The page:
Sand in My Eyes by Seigniora Russell Laune. Something easier to read but just as interesting. This memoir, first published in 1956, tells of Laune's early life in the rural town of Woodward at the turn of the twentieth century. The back of the book praises its exuberant representation of 'the pioneering spirit that civilized the West'... But, of course, Laune is blameless in living her life at the time and in the place she was dealt, as we all generally must. Her memoir moves away from the very early days of settlement to the beginnings of the modern era in what was still very much a spit-and-sawdust town, and gives an engaging portrayal of the trials of domestic life for women back then. Tellingly, it makes almost no mention of the Indians at all, though Woodward was in Oklahoma Territory, which lagged behind the rest of the States, developmentally, because it had remained set aside 'Indian Territory' for several decades - until the pressure of white settlement grew too much.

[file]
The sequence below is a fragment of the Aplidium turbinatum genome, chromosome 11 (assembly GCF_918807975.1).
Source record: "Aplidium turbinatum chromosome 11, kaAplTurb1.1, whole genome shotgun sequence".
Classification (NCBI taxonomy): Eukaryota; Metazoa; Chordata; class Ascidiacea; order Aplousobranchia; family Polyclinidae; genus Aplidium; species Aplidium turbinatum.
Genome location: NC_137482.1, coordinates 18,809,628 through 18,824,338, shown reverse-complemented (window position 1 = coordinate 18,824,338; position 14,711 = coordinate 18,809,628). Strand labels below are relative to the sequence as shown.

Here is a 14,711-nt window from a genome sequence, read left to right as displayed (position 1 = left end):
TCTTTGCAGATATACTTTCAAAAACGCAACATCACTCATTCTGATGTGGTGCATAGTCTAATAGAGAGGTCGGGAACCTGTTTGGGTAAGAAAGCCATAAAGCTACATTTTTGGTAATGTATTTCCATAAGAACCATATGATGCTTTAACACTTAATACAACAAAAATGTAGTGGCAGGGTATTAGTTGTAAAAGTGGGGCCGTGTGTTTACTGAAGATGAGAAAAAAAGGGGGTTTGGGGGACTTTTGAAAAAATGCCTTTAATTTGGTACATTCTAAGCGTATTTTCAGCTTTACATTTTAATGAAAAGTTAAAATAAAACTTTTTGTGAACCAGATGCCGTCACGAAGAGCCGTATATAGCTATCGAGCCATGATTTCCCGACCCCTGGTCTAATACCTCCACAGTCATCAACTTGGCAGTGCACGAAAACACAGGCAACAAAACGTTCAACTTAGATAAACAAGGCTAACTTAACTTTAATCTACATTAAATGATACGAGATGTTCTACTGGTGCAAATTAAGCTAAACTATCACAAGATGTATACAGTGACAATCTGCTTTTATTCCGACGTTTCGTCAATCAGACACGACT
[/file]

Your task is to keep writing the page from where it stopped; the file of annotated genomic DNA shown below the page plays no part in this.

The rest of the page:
The Virginian, by Owen Wister. The novel that spawned an entire genre, The Virginian was written in 1902, by which time the West was more or less tamed, no longer a frontier, and the myth of the heroic, gun-toting, ranch-building cowboy had been born. Here we have the strong, silent man, carving his own destiny out of the wilderness; the virtuous, brave woman he loves; the romance of the sweeping landscape, and what I believe to be the first ever depiction of a quick-draw gun duel in the main street of a Western town. Very interesting to see how stories begin to be told, and how they can then grow and spread.